Of the 33 barriers ultimately identified, 8 related to practical problems, 5 to family problems, 8 to physical problems, 7 to emotional problems, and 5 to spiritual problems.
“The work that was done in these focus groups was an absolutely essential piece to this project,” she added.
The team then conducted a scoping review, the objective of which was to investigate and analyze articles related to components of the oncology navigation acuity tool (ie, age, race, ethnicity, cancer stage), per NCCN guidelines or other national standards. Findings from the scoping review were then used to develop evidence-based oncology case studies, which were designed as part of the feasibility testing of the tool.
“In the scoping review, we looked at evidence-based literature, which was important, but we also used the knowledge and expertise of our navigation task force,” Ms Johnston explained. “These are navigators working, in real-world practice with patients, who shared their clinical insights and experience to help inform the case studies.”
Acuity Tool User Testing
Before actually testing the initial acuity tool, the team needed to understand the population of those who would be assessing the tool, so the participating navigators completed a self-assessment to identify their own level of proficiency and clinical competence as navigators, using a scale ranging from “novice” to “expert.”
“We have clinical and nonclinical navigators; we have navigators who work across the full cancer continuum, and others who focus on the time between abnormal finding and diagnosis,” she said. “We believe all of that plays a part in how a navigator would assess acuity.”
Acuity tool user testing finally took place with more than 75 nurse and patient navigators. Participants received a background and overview of the Acuity Initiative, completed a questionnaire about their background (location, type of navigator, practice setting, etc), and were then randomly assigned case studies, which they scored using the acuity tool.
“Each case study had 2 to 3 sections and followed the normal continuum of care,” Ms Strusowski explained. “At the end, we wanted to ask the navigators if the acuity scores were appropriate based on their experience, what was missing from the tool, as well as what they planned to do with this information.”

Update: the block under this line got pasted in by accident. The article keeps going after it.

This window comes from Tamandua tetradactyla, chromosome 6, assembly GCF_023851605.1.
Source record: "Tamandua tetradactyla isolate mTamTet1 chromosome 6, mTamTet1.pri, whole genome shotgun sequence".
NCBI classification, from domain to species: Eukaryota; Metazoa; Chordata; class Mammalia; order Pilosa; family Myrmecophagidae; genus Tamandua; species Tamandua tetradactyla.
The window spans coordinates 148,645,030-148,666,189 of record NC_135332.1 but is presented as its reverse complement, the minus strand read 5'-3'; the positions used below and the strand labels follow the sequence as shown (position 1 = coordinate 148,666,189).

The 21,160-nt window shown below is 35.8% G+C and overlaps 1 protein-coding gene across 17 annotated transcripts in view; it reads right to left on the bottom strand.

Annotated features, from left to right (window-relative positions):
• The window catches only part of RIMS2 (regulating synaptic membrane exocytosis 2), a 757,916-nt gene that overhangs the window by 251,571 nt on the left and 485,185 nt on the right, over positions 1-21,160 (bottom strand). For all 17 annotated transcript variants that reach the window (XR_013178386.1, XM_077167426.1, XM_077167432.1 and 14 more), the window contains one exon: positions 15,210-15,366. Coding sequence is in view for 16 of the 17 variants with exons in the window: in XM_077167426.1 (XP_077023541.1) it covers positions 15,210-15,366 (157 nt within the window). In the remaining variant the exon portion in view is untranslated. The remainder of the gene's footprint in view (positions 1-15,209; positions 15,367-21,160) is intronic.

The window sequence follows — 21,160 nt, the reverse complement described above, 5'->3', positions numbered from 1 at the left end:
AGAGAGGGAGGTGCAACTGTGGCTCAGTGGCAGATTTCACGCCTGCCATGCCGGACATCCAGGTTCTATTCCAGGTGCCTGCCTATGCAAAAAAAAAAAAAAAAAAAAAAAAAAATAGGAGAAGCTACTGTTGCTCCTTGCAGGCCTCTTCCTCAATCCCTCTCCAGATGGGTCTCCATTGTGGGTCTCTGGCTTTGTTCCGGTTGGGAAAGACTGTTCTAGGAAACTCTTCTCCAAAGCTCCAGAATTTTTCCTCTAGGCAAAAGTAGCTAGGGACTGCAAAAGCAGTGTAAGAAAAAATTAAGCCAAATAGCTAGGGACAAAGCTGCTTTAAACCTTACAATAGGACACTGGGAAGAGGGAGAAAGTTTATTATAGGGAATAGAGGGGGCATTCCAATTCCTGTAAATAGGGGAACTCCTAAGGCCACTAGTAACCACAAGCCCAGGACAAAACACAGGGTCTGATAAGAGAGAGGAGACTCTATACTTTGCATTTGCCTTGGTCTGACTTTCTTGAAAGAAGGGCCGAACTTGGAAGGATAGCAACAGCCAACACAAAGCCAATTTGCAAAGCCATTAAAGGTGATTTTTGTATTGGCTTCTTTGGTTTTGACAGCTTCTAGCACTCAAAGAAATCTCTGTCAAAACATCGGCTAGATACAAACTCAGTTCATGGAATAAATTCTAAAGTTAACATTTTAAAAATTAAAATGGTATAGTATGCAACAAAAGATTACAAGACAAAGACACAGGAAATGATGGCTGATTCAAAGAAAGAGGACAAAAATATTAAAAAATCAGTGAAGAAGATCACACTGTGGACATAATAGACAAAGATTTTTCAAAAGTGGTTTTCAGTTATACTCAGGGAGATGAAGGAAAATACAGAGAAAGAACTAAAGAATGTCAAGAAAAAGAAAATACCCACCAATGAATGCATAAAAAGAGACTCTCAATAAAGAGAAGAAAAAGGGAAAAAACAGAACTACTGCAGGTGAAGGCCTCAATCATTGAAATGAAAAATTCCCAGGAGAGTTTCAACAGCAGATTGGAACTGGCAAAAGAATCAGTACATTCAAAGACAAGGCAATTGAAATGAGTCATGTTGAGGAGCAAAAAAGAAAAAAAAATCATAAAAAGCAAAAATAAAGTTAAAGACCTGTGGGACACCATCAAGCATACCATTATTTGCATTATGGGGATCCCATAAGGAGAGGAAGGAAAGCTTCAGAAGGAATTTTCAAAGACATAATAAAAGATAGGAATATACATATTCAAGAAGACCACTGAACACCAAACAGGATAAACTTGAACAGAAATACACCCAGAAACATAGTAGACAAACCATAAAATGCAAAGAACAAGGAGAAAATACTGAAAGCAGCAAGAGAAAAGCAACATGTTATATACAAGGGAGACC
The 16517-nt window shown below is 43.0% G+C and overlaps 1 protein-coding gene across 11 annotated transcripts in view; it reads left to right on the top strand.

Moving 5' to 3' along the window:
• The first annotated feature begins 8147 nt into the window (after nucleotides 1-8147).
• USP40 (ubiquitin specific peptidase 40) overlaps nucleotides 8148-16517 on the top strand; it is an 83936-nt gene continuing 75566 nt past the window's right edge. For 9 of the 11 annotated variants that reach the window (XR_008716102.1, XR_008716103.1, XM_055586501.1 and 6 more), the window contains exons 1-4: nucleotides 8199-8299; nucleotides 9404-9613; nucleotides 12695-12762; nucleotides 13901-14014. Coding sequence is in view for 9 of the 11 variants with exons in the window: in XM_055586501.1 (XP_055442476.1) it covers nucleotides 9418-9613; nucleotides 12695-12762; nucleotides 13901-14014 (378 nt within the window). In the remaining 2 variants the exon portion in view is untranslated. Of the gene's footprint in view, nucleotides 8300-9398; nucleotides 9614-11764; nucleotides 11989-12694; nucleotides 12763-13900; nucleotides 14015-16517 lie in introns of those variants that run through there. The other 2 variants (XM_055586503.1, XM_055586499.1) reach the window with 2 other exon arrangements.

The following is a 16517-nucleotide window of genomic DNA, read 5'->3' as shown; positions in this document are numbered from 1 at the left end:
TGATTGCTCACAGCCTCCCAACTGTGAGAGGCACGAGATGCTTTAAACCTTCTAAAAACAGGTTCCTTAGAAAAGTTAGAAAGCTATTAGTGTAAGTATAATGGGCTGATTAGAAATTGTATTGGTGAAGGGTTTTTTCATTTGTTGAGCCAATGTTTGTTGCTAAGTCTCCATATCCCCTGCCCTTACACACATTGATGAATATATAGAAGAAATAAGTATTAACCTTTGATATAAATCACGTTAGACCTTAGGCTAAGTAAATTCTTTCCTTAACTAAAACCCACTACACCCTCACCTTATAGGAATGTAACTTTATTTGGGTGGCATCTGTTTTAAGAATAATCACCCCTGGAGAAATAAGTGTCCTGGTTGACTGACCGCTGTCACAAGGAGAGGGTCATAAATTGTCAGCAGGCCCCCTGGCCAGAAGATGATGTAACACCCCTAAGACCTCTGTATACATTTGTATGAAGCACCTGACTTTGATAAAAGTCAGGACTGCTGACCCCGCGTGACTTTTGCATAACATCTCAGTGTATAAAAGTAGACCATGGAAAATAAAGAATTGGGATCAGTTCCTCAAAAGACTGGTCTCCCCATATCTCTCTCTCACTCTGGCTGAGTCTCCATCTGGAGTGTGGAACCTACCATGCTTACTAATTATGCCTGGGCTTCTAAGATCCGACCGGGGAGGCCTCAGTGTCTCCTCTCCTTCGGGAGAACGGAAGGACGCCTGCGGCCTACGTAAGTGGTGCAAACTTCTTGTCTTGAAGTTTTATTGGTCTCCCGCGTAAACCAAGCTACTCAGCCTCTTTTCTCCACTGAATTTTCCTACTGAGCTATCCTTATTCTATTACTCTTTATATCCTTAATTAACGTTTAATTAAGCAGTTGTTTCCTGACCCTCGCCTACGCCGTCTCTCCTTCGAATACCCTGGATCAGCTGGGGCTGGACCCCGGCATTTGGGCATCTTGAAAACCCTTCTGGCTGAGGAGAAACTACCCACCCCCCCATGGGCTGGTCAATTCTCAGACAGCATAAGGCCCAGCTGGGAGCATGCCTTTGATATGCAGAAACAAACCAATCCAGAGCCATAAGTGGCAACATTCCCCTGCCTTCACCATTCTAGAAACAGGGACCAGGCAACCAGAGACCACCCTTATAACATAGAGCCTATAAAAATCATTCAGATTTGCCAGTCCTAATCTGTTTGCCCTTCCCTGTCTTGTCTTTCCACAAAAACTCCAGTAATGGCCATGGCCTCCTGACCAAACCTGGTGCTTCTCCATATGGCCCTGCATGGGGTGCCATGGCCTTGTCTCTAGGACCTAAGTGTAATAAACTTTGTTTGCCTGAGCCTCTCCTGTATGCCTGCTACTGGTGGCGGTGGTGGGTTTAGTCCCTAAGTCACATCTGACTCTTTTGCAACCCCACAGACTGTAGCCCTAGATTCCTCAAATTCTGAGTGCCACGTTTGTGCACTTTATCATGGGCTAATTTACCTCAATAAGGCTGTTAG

The feedback provided (about their own experience as well as the acuity tool) was utilized to revise the case studies for further user testing.
“The more feedback, the better,” said Ms Strusowski. “We want a strong, realistic tool.”
She noted that self-identified level of proficiency was considered when reviewing the results of the acuity tool user testing, and special attention was paid to the individual navigator questionnaires.
“We wanted to have a diverse group; we wanted to know their location, navigation type, and practice setting,” she added. “It’s so important that this tool is able to be used in every setting, by every navigator.”
Low-, Medium-, and High-Acuity Definitions
Based on the data and feedback collected, the team arrived at the following definitions for low, medium, and high acuity:
- High acuity: The patient requires an intensive level of care coordination and support. The acuity score is 8 or higher with multiple complex barriers that require intensive care coordination and intervention. The patient is experiencing a high level of distress concerning the barriers identified.
- Medium acuity: The patient requires a moderate level of care coordination and support. The acuity score can range from 4 to 7, with barriers that require a moderate amount of care coordination and support. The patient is experiencing a moderate level of distress concerning the barriers identified.
- Low acuity: The patient requires a low level of care coordination and support. The acuity score is 3 or below and requires minimal to no intervention. The patient is experiencing a low level of distress.
The next phase of the initiative will involve a pilot study, which will test the tool with real patients in real navigation programs. The final phase—implementation—will be complete with education modules and webinars, a toolkit, and study publication.
“And after that, we’re going to have a big party to celebrate,” said Ms Strusowski. “Remember, this is your tool, so your feedback has been so very important to us.”